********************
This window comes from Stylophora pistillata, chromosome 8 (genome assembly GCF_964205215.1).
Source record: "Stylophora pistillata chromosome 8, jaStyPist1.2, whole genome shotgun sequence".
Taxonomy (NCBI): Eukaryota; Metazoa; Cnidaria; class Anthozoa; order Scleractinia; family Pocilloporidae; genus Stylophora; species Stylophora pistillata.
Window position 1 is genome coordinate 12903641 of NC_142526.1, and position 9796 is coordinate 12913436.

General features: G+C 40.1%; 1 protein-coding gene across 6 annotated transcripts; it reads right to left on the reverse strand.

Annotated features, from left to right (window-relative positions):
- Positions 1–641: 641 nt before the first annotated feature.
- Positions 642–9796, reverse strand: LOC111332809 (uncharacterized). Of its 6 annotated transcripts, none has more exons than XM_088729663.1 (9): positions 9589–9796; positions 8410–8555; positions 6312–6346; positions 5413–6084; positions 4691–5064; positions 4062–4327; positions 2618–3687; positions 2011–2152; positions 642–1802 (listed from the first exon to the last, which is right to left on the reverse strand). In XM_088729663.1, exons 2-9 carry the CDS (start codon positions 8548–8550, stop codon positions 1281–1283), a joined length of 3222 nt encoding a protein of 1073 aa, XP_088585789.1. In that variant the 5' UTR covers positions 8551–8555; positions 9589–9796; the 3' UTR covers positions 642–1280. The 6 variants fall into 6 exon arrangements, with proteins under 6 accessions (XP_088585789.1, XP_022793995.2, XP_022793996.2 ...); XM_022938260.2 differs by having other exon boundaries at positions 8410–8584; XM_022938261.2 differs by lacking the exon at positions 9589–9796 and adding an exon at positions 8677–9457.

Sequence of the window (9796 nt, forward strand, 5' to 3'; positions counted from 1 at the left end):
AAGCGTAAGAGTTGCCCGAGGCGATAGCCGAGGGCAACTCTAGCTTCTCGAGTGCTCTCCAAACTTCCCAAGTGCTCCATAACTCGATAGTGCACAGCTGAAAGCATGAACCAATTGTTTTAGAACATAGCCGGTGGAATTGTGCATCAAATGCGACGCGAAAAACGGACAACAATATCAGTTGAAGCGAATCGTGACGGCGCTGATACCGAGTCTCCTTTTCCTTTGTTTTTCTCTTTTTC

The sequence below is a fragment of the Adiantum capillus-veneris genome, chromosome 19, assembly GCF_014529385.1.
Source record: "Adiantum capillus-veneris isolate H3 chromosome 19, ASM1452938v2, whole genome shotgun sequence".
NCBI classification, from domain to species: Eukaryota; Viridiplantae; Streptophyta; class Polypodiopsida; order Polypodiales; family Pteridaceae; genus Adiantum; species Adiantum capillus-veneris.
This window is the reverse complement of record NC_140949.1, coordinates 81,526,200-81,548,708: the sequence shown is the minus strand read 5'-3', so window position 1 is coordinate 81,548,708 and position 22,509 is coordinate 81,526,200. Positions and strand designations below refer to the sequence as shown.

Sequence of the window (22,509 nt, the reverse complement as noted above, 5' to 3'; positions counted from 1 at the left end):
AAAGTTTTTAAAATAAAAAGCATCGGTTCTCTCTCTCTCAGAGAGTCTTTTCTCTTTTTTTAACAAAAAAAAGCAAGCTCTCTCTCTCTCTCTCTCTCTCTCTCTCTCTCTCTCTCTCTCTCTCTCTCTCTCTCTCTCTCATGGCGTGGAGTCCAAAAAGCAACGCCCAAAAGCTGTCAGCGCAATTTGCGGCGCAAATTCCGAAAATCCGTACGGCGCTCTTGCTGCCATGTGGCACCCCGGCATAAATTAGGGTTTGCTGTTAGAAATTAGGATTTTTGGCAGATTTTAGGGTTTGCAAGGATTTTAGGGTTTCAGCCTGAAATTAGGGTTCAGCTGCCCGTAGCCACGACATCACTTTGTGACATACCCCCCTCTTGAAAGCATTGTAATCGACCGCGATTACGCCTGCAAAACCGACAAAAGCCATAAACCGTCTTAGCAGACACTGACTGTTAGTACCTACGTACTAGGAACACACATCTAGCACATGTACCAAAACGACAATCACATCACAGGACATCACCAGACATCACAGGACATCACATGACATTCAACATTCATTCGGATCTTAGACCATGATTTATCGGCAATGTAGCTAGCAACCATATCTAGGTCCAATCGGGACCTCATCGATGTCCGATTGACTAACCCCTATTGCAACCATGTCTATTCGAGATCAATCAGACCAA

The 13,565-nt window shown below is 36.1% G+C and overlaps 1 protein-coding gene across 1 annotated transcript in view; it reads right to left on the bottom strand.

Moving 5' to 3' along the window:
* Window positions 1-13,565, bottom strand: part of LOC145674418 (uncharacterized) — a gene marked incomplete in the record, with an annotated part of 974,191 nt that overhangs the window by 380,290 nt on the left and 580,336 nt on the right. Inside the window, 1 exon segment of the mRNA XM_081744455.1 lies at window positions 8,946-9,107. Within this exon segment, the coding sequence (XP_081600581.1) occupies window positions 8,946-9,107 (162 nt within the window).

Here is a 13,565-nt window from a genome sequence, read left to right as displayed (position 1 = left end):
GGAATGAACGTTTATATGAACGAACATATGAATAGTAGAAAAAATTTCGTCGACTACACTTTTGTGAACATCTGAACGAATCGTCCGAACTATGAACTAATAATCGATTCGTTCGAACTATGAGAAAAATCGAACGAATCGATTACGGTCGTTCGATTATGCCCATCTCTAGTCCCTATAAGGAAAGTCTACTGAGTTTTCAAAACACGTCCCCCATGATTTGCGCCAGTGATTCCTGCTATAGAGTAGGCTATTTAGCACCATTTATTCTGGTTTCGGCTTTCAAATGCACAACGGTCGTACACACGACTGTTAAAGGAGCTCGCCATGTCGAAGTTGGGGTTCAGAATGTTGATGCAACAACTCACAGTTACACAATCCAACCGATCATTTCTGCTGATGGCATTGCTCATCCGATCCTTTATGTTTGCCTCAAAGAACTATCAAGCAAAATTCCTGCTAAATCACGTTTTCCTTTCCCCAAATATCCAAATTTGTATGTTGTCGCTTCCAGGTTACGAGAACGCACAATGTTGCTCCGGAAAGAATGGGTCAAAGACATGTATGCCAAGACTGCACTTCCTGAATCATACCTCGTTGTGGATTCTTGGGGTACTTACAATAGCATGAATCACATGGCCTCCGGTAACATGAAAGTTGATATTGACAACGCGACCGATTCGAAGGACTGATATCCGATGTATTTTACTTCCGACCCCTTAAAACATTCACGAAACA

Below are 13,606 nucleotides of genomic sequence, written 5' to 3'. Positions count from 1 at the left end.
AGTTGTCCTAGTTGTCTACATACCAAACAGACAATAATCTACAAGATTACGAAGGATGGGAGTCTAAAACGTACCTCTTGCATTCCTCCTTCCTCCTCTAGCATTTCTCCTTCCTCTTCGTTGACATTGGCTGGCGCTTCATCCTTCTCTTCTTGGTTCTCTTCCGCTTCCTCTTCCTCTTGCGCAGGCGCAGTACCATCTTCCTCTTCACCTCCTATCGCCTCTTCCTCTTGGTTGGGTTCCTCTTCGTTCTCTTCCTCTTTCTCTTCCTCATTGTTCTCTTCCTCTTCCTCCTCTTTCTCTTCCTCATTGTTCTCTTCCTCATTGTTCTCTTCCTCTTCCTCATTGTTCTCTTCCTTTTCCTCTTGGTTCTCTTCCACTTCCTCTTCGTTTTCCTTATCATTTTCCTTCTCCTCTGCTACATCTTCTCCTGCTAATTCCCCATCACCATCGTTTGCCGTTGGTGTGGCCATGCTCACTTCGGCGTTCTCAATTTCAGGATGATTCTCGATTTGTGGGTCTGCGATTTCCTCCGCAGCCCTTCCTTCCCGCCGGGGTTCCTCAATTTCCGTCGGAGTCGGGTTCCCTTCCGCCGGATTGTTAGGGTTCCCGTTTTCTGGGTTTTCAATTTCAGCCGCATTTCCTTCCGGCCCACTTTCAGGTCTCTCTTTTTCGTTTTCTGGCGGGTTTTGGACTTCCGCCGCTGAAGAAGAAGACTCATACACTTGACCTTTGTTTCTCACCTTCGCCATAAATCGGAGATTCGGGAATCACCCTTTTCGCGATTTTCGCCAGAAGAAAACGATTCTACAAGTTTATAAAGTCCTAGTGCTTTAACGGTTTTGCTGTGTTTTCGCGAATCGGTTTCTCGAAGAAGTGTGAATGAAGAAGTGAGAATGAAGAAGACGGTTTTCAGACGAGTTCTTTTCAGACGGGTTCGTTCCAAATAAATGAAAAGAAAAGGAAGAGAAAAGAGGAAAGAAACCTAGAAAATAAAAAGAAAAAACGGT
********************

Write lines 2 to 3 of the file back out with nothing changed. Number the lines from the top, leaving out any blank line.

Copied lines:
Source record: "Stylophora pistillata chromosome 8, jaStyPist1.2, whole genome shotgun sequence".
Taxonomy (NCBI): Eukaryota; Metazoa; Cnidaria; class Anthozoa; order Scleractinia; family Pocilloporidae; genus Stylophora; species Stylophora pistillata.